Thankfully, the Prime Minister of Australia has made a demonstration that it’s okay to talk about feminism again – it’s been a hushed public topic for too long. The prime minister has always had a role in directing public discourse, and Julia Gillard has finally been moved to speak up about routine misogyny in her own workplace.
With all of the offensive tripe tumbling from the maw of Tony Abbott over the years, what gets to me the most is the suggestion of some shadowy “physiological differences” making women inferior candidates for leadership positions or occupations comprising any form of intellectual capital. However, Abbott’s view also demonstrates the problem of articulating contemporary feminism: as in select corners of the globe women’s participation burgeons in the workforce (and I stress we are only at the beginning of a long road to equality; there are plenty of statistics available on current inequities), the problems faced by women move to the less quantifiable realm of attitudinal disadvantage – which is notoriously difficult to scientifically analyse. But it is possible: recent research into our concept of women scientists shows how far we have to come.
So it is important not to shirk conversations of women’s involvement in leadership roles and the obstacles they face, despite difficulties in perceptibility, which may have made it harder to present the case of gender bias.
However, here’s what I have to say: there’s a grander narrative at work here, and in a way a more urgent one, which is a global issue. I’ve turned it over in my head and no matter which way I look at it, women’s involvement in working life seems to be the greatest contributing factor to some of our foremost measures of “progress” per se.
First of all, women’s participation in government is undeniably correlated with a reduction in global violence and warfare, the reasons for which were recently outlined by Steven Pinker in his book “The Better Angels of Our Nature“. It may or may not be directly causal, but a relationship is clearly observable; beyond theorising interminably about causes and effects, it does seem to be a good idea to keep ahead with anything that appears to be working to reduce war worldwide.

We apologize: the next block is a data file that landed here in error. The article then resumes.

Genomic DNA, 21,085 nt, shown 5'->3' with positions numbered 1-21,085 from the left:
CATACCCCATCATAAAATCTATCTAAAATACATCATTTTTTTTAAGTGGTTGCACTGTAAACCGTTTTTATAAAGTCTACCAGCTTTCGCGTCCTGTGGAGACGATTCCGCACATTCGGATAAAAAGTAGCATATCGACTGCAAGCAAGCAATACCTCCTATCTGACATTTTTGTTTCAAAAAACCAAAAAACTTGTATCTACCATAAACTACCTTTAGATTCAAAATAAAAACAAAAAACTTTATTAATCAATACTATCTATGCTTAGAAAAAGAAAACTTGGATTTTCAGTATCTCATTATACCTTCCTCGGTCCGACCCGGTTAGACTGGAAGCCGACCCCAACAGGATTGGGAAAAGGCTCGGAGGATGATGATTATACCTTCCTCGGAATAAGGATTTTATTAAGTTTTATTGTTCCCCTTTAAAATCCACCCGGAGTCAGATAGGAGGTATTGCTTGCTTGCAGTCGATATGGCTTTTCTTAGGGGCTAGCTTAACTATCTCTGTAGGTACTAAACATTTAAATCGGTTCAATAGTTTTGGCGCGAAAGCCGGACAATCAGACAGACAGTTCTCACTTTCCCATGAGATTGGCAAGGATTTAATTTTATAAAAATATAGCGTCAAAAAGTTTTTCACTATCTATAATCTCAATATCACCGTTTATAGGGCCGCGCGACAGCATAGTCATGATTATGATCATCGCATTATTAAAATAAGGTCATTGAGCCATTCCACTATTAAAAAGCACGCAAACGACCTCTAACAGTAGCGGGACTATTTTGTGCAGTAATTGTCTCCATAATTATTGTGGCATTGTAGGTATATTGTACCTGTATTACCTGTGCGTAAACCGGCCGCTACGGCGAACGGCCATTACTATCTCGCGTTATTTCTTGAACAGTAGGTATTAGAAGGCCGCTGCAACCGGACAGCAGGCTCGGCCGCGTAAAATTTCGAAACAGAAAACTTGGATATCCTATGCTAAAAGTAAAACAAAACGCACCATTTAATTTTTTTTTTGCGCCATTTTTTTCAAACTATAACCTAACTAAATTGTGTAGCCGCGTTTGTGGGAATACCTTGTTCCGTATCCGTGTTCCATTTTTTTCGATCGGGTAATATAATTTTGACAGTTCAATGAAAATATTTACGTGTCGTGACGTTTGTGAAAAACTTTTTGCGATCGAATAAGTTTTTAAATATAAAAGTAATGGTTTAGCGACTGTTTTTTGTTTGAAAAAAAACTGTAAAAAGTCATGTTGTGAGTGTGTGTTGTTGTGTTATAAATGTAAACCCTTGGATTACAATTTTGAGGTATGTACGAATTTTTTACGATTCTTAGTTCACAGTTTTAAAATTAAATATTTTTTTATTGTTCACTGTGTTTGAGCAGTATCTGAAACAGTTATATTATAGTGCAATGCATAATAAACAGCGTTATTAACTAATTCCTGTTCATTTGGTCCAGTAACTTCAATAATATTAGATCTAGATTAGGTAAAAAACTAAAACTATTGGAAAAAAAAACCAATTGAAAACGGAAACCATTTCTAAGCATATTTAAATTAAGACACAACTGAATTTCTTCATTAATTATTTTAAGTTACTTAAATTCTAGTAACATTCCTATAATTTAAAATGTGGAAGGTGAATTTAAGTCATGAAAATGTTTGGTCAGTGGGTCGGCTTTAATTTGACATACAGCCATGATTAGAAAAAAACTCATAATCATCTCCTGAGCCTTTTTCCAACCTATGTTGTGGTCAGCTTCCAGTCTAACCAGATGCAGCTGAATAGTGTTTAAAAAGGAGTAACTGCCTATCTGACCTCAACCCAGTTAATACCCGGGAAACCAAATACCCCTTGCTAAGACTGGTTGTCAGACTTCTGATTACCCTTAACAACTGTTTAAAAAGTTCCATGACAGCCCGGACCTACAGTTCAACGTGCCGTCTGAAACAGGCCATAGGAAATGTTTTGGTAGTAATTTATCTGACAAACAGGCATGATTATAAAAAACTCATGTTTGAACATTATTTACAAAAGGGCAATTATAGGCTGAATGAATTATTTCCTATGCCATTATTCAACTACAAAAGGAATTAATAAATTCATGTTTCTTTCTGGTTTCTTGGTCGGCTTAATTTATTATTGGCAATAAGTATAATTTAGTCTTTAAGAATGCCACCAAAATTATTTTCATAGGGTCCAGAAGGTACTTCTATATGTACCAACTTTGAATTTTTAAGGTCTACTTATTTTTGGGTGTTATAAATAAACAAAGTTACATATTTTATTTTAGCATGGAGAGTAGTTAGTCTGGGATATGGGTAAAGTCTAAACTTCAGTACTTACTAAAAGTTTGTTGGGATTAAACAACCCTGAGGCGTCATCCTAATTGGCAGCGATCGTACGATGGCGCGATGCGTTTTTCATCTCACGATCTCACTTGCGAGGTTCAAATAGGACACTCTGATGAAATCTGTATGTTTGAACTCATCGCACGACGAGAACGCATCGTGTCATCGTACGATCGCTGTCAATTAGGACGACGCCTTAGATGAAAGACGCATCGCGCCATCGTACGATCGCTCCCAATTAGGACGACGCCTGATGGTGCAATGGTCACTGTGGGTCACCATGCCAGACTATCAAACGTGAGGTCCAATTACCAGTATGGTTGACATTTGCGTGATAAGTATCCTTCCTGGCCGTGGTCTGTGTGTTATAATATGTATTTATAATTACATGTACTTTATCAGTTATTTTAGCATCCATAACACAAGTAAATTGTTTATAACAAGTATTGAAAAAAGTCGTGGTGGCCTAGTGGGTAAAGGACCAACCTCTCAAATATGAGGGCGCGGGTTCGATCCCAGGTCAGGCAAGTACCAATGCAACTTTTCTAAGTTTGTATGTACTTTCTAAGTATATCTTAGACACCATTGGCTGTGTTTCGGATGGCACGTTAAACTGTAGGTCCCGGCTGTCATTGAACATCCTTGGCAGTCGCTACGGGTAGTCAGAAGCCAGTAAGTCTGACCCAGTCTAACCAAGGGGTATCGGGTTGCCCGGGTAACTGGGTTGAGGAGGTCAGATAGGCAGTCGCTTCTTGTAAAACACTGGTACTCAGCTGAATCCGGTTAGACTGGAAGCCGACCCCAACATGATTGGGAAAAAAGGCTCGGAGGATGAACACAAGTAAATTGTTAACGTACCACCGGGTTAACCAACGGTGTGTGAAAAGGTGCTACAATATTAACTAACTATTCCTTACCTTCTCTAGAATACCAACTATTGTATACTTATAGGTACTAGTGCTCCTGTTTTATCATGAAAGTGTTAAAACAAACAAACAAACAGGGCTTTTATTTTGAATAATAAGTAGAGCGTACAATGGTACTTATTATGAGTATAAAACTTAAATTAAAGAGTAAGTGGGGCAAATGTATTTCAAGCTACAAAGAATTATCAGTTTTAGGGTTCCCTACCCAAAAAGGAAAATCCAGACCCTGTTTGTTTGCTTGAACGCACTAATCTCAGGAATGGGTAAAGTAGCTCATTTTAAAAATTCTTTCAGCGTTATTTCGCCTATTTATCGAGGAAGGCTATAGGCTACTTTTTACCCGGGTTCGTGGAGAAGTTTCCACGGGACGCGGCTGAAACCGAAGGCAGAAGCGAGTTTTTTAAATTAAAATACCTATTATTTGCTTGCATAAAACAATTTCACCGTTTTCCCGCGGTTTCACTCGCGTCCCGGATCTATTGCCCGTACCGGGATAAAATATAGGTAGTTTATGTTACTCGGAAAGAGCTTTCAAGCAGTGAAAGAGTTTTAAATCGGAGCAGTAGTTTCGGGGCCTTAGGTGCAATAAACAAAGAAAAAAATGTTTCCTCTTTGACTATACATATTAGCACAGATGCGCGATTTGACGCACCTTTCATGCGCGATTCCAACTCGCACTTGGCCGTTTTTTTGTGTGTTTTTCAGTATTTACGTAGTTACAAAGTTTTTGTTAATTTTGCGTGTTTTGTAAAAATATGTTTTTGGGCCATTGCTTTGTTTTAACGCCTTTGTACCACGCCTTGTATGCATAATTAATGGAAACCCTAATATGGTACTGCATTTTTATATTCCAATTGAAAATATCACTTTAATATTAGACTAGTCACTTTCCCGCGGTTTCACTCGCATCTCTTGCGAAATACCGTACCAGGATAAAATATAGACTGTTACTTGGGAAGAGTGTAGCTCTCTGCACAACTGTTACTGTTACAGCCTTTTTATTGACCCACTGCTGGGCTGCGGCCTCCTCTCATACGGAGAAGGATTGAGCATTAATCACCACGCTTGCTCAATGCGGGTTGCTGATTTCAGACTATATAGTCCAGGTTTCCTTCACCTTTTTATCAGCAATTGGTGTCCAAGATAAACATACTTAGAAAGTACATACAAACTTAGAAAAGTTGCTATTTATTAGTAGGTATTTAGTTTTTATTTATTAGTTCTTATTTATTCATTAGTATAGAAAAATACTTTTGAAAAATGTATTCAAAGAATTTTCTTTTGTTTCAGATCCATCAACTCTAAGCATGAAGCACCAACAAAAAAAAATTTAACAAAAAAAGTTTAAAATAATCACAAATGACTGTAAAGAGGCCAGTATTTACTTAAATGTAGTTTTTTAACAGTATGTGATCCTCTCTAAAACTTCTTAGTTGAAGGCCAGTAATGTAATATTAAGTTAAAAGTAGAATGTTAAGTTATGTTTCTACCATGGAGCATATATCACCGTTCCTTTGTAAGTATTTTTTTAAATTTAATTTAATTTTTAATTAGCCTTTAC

But then there’s global population increase also, which is at least partially responsible for our climate change dilemma.
I have good news: women in the workplace are solving this one too. One of the grand narratives of the last century has been the colossal change in lifestyle that comes with mass urbanisation. Humans are now predominantly urban, and as the world is urbanising, the total fertility rate (or the rate of population growth) has also begun to decline. It’s a continuing story in the developing world, where we still find the highest population growth: as people move to cities, they begin to have less offspring. Apparently, access to superior education, labour pooling and its attendant variety of working opportunities and environments, changes everything.
So the education of women and workplace participation in parts of the world lagging in gender equality – as well as those on the vanguard – can be thanked for a great many improvements to the lives not just of women, but everyone. We all gain from this process. Check out even more correlations between women’s rights and human development markers.
Calling for or justifying any kind of exclusion from this process, as has Abbott, woefully protected by other members of his party, is in part a call to slow down mutual human progress toward a more equitable, peaceful and sustainable world for everyone. And this is to say nothing of the sense of purpose and meaning brought to the lives of those women who are simply good at leadership, and experience the flow of working in an occupation they were born to enjoy.